- A new disclosure requirement from the Illinois Department of Labor (IDOL) requires employers sponsoring health plans in Illinois to disclose a written list of offered benefits compared to the list of essential health benefits offered by the State of Illinois.
- According to the rule, because the requirement is on employers, not insurance plans, the disclosure is not preempted by the Employee Retirement Income Security Act (ERISA).
- The IDOL provided a sample chart of essential health benefits employers can use to fulfill the disclosure requirement.
- There are penalties for failure to comply.
On August 27, 2021, the Consumer Coverage Disclosure Act (CCDA) was signed into law in Illinois. While the CCDA went into effect immediately, the statute language promised guidance from the IDOL was released on November 16, 2021. The CCDA creates a new disclosure requirement for employers sponsoring employee health plans to disclose a written list of offered benefits that is compared to the list of essential health benefits issued by the State of Illinois. The IDOL provided an FAQ document for more information.
New Disclosure Requirements
By the language of the statute, this disclosure requirement applies to all Illinois employers, regardless of whether their plan is fully insured or self-funded. This definition includes any entity that has workers employed in Illinois. There is an argument to be made that ERISA preempts this new statute; however, until that is brought up in a courtroom, the enforcing agency will apply the requirement to all Illinois employers. The purpose of this new disclosure is to allow employees to easily compare the benefits offered by their employer to the list of essential health benefits provided by Get Covered Illinois, the state’s Marketplace.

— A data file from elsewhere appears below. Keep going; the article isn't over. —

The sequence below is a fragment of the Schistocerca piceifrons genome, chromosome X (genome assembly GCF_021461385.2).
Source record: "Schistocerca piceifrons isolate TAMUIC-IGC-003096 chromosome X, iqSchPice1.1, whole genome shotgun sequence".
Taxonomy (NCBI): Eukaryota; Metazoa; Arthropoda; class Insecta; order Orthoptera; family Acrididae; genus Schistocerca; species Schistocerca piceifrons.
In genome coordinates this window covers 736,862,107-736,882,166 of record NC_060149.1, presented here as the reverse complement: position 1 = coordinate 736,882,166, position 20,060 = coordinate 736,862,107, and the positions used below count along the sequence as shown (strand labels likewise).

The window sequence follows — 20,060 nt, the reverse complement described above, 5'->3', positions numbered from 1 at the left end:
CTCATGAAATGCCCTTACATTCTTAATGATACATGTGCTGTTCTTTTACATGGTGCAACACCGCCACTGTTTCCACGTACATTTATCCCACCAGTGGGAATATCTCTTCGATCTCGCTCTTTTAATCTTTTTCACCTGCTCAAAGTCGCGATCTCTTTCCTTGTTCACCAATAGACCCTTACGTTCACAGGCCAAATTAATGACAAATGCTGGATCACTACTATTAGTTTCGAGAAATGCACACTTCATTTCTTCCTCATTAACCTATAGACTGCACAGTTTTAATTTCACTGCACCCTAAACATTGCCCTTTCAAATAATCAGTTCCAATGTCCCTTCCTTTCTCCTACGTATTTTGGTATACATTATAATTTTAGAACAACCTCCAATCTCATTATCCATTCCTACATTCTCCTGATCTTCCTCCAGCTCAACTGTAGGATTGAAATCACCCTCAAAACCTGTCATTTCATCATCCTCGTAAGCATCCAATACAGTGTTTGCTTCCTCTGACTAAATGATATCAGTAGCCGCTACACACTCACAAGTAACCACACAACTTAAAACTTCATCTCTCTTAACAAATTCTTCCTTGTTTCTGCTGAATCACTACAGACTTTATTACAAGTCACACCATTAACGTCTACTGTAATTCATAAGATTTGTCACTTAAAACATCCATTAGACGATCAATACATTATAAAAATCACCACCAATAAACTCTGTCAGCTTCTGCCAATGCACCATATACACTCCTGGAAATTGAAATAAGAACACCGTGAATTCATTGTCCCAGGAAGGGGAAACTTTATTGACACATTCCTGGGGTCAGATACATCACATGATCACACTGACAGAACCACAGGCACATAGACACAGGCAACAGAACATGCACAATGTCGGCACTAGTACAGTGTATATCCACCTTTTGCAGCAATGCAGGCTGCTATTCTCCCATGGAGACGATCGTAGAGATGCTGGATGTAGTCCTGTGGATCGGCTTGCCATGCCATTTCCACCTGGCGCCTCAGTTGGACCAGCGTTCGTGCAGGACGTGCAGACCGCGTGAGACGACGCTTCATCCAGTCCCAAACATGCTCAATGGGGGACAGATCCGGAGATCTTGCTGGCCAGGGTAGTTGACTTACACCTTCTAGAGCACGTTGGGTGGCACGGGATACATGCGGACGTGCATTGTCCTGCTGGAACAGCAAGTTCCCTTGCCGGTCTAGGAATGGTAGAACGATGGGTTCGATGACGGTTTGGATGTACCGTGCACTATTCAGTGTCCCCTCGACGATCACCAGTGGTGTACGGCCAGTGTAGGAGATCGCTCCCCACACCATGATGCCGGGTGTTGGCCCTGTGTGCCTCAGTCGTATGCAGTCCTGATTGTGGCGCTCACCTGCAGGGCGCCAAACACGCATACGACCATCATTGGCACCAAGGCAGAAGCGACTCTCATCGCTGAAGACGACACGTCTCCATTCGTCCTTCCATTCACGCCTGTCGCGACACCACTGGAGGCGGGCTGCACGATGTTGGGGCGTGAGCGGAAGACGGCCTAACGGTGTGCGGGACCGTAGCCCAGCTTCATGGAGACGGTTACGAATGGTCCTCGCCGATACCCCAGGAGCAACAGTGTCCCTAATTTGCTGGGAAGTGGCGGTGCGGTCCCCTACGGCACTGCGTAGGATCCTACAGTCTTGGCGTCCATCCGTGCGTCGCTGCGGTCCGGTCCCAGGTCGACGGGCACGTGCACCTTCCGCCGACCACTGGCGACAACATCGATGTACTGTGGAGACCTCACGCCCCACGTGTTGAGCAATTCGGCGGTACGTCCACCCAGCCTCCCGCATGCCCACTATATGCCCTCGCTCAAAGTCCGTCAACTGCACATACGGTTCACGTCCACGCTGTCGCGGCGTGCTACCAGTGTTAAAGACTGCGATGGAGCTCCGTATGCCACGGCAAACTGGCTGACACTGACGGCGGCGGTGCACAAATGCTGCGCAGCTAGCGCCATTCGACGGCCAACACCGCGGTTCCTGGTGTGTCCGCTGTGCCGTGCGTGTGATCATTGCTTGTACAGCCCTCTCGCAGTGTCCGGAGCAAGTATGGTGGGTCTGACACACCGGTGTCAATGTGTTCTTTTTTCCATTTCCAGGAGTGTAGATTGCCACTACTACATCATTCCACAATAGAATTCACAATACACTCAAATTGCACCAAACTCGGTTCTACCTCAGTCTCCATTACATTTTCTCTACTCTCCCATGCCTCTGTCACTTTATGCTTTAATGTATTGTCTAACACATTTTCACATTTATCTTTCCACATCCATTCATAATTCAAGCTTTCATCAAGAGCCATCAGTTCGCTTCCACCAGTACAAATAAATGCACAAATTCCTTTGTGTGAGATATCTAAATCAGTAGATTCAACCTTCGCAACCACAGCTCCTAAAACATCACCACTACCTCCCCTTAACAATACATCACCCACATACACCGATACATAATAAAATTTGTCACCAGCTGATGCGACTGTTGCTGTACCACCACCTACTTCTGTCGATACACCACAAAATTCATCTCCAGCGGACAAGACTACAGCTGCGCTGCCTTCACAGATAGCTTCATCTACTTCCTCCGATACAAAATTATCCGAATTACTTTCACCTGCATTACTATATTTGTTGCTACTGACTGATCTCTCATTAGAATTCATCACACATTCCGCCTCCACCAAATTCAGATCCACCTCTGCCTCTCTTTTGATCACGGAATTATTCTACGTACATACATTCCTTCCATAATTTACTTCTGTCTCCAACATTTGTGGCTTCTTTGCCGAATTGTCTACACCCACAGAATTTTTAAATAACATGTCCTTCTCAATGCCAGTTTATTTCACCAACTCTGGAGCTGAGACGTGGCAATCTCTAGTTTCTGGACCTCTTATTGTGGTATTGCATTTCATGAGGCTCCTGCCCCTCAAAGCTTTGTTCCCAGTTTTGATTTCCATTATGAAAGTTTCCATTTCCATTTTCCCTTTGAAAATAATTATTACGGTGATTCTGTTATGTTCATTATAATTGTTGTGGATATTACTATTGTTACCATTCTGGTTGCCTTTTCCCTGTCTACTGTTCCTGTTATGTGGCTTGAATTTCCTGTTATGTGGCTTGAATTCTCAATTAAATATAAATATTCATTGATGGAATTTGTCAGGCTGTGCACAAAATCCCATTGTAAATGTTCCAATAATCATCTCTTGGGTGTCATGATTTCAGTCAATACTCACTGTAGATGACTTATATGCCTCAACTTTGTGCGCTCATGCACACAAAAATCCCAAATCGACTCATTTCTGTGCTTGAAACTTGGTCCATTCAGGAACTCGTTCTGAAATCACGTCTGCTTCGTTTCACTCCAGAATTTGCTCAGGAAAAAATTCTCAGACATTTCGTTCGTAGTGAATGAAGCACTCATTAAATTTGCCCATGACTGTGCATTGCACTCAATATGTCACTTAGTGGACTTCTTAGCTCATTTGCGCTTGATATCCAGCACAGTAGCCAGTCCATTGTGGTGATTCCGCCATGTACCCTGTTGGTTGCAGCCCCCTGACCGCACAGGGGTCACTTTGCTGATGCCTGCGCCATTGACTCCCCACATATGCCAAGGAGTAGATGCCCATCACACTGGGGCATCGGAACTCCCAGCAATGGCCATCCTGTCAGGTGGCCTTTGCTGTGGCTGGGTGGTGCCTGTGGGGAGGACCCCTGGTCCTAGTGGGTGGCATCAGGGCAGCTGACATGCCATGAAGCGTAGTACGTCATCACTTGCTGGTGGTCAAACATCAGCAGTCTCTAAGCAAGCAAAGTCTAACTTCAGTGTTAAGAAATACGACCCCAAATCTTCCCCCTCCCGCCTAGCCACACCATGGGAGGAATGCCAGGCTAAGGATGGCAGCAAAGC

In the disclosure, employers must provide both a written list of benefits in their own group health coverage and a comparison of those benefits to the essential health benefits in a format that easily compares the two. The IDOL has provided the spreadsheet that includes a chart listing all of the essential health benefits that employers may fill out and then use as the disclosure to fulfill this new requirement. This form is what was released on November 16, 2021. Use of this specific form is not required to comply with the new disclosure requirements, but employers would still need to ensure that their own disclosure fulfills all requirements of the CCDA.
The disclosure must be made to all employees eligible for an employer’s group health plan:
- Upon the employee’s date of hire;
- On an annual basis thereafter; and
- Upon request.
Employers are required to maintain records of distribution for one year.
Penalties for Failure to Comply
The IDOL can request the required record of distribution of the new disclosure from employers. If a violation is found in the record, or there is no record, the IDOL will issue a notice to comply within 30 days. If the employer fails to comply within those 30 days, the following penalties may be imposed:
- For employers with fewer than 4 employees:
- First offense not to exceed $500
- Second offense not to exceed $1,000
- Third or subsequent offense not to exceed $3,000
- For employers with 4 or more employees:
- First offense not to exceed $1,000
- Second offense not to exceed $3,000
- Third or subsequent offense not to exceed $5,000
Other circumstances, including good faith effort, may be considered when determining the appropriate penalty amount.
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EPIC offers this material for general information only. EPIC does not intend this material to be, nor may any person receiving this information construe or rely on this material as, tax or legal advice. The matters addressed in this document and any related discussions or correspondence should be reviewed and discussed with legal counsel prior to acting or relying on these materials.